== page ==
Even without two Gold Glove winners for much of the season, the Orioles have still played defense at an extremely high level, committing the third-fewest number of errors in the AL and ranking third in defensive efficiency, according to BaseballReference.com. Meanwhile, the Tigers committed 14 more errors than Baltimore and ranked next to last in the AL in defensive efficiency. The Tigers also had five players — Davis, first baseman Miguel Cabrera, regular designated hitter Victor Martinez, outfielder Torii Hunter, and third baseman Nick Castellanos — with a defensive WAR (wins above replacement) of -1.0 or worse while Baltimore didn’t have a single player with a defensive WAR worse than -0.9, per BaseballReference.com.
7. Camden Yards was a more pitcher-friendly venue than Comerica Park this season.
Historically, Oriole Park at Camden Yards as been a pitcher’s nightmare while Comerica has played pretty evenly to pitchers and hitters alike, but 2014 has painted a much difference picture in Baltimore as Camden Yards has ranked 22nd in runs and 20th in home runs using ESPN’s park factors. Run scoring and home runs hit have been down at Camden Yards this season, which might be explained in part by the mild temperatures experienced in the area this summer compared to most years in which the ball tends to fly out in the summer months. Orioles pitchers allowed fewer homers and posted a lower ERA at Camden Yards than they did on the road while it wasn’t until the final month or so that Baltimore hitters finally started feasting at their home park, finishing the season with three more homers at home than on the road. Will this make a dramatic impact on the ALDS? Probably not with the cooler temperatures of October anyway, but it’s something to remember as analysts constantly mention the comfy dimensions of Camden Yards this October.
8. Defense at third base is an issue for both clubs.
The Orioles’ concerns at third base have been discussed extensively recently with Ryan Flaherty the most likely to handle the bulk of the work at the position during the ALDS, but Detroit has dealt with its own issues at the hot corner with Castellanos, who posted a respectable .700 on-base plus slugging percentage as a 22-year-old rookie but is a much better fit in the outfield. His 15 errors don’t appear to be a major concern on the surface, but fielding metrics show very limited range and his defensive WAR of -2.7 is the worst mark on the Tigers. As a result, Castellanos is frequently replaced by utility infielder Don Kelly in the late innings. While Castellanos has more potential with the bat than any of the Orioles’ current options at third base, it will be interesting to see if defense at the hot corner has a significant impact for either club at some point during the series.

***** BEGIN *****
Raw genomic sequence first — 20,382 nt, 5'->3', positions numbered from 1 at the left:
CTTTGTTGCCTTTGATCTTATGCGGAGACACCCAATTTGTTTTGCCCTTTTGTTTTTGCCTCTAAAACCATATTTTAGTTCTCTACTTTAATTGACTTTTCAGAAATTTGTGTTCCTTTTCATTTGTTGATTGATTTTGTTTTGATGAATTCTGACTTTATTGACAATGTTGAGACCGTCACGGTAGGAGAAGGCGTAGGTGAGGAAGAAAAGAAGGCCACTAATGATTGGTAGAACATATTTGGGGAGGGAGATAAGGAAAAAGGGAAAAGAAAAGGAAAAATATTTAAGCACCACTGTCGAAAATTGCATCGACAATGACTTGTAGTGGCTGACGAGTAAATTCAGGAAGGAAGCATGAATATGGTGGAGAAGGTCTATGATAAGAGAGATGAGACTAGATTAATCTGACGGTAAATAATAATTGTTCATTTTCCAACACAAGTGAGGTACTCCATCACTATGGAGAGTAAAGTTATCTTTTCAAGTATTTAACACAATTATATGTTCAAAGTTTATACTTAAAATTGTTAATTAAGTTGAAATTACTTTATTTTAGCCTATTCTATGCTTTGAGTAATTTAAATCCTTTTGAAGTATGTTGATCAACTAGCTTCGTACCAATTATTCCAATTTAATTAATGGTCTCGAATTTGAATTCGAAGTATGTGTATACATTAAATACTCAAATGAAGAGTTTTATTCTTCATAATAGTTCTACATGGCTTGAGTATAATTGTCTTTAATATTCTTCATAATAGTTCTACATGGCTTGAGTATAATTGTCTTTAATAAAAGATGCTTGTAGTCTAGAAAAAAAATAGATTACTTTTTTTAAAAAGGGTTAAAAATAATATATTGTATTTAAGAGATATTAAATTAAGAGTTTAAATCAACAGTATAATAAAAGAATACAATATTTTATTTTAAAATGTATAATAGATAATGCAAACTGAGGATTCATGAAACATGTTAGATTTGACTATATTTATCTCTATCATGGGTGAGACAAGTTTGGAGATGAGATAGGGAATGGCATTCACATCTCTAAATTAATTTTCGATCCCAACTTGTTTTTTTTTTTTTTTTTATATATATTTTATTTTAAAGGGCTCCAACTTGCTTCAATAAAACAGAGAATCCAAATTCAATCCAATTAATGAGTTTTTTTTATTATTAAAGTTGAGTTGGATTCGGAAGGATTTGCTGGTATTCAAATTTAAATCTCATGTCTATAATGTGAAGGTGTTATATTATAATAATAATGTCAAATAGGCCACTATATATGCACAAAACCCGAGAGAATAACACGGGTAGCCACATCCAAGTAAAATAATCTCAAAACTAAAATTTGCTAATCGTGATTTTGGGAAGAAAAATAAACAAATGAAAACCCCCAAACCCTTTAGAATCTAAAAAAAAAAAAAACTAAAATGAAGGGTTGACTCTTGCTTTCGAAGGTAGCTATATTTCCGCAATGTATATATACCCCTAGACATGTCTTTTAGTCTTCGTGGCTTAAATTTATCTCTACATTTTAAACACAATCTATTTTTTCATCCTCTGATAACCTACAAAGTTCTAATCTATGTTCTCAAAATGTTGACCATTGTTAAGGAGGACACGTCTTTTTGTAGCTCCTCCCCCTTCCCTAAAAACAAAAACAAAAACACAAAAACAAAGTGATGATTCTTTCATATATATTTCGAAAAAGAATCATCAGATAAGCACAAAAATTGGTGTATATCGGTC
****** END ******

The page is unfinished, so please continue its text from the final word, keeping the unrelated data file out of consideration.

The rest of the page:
9. It will be intriguing watching a rookie manager match wits with a seasoned skipper.
Always respected for his baseball mind as a longtime major league catcher, Ausmus will be making his postseason managerial debut against Buck Showalter, who is making his fourth playoff appearance and second with the Orioles and carries 16 years of major-league experience as a manager. With Detroit’s bullpen being so inconsistent, how far Ausmus is willing to push his starter on any given night will be a factor to watch. In contrast, Showalter has so many trustworthy bullpen pieces that he won’t hesitate to call to the bullpen sooner rather than later in a tight game. As mentioned before, third base has likely provided some restless nights for Showalter, but there isn’t too much mystery with the lineup beyond that. How the inexperienced Ausmus manages his pitching staff will be one of the big stories of the series.
10. Beware of bad blood.
While the Orioles’ 1-5 record against Detroit in April and May might not mean much, there was some bad blood between these clubs earlier in the season that’s worth keeping in the back of your mind. On May 12, Bud Norris was pitching a terrific game into the eighth before surrendering a two-run homer to Ian Kinsler to give the Tigers a 4-1 lead. Norris responded by plunking the next hitter Hunter in the ribs, which prompted the pitcher’s ejection as both benches and bullpens emptied before order was restored. Verlander retaliated two days later by throwing a fastball behind slugger Nelson Cruz, which brought a warning to both sides. You certainly hope that cooler heads prevail with those events taking place so long ago and the high stakes of October now in front of both clubs, but you never know for sure.